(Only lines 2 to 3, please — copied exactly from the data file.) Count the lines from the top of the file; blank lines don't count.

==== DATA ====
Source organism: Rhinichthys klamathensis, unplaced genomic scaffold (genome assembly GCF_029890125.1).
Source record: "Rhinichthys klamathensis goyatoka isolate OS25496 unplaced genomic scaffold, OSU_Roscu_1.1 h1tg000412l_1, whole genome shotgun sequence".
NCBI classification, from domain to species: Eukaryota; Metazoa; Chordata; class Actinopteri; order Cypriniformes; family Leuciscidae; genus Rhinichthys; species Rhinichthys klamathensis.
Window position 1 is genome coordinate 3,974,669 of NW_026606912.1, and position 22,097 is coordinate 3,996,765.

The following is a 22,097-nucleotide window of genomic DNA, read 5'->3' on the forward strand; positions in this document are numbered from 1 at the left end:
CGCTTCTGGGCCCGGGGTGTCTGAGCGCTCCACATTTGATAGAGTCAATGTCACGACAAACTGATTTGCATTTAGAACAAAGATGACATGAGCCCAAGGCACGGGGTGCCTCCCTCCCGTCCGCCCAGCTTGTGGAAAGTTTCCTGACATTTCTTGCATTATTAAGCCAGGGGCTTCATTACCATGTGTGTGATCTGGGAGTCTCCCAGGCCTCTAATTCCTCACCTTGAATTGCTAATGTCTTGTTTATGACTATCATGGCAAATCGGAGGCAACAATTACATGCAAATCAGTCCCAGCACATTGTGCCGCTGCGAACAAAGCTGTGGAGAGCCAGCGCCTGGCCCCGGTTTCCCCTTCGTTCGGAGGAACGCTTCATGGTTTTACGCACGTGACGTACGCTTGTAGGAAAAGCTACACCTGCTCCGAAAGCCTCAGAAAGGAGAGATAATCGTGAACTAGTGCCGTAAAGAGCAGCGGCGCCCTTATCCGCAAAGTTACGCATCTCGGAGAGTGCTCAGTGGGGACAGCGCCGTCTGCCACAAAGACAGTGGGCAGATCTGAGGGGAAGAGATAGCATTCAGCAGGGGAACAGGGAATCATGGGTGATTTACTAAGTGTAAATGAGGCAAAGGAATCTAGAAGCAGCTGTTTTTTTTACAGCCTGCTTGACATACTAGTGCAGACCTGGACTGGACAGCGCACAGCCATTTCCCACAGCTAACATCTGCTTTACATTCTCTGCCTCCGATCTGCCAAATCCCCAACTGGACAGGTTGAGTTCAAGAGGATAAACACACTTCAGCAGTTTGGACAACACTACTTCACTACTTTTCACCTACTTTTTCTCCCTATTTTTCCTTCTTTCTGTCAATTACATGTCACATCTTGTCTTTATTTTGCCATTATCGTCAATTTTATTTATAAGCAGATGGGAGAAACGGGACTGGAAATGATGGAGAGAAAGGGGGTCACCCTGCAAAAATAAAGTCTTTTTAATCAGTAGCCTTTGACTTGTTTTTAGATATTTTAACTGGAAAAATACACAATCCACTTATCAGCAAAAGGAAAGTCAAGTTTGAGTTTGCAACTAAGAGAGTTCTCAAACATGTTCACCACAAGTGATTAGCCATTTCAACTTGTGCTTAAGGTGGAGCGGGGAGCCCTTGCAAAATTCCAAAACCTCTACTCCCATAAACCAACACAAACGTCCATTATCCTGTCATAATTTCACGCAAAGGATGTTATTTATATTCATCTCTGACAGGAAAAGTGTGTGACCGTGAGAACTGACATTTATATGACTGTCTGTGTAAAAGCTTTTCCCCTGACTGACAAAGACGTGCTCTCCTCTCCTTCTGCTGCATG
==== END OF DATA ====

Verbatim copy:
Source record: "Rhinichthys klamathensis goyatoka isolate OS25496 unplaced genomic scaffold, OSU_Roscu_1.1 h1tg000412l_1, whole genome shotgun sequence".
NCBI classification, from domain to species: Eukaryota; Metazoa; Chordata; class Actinopteri; order Cypriniformes; family Leuciscidae; genus Rhinichthys; species Rhinichthys klamathensis.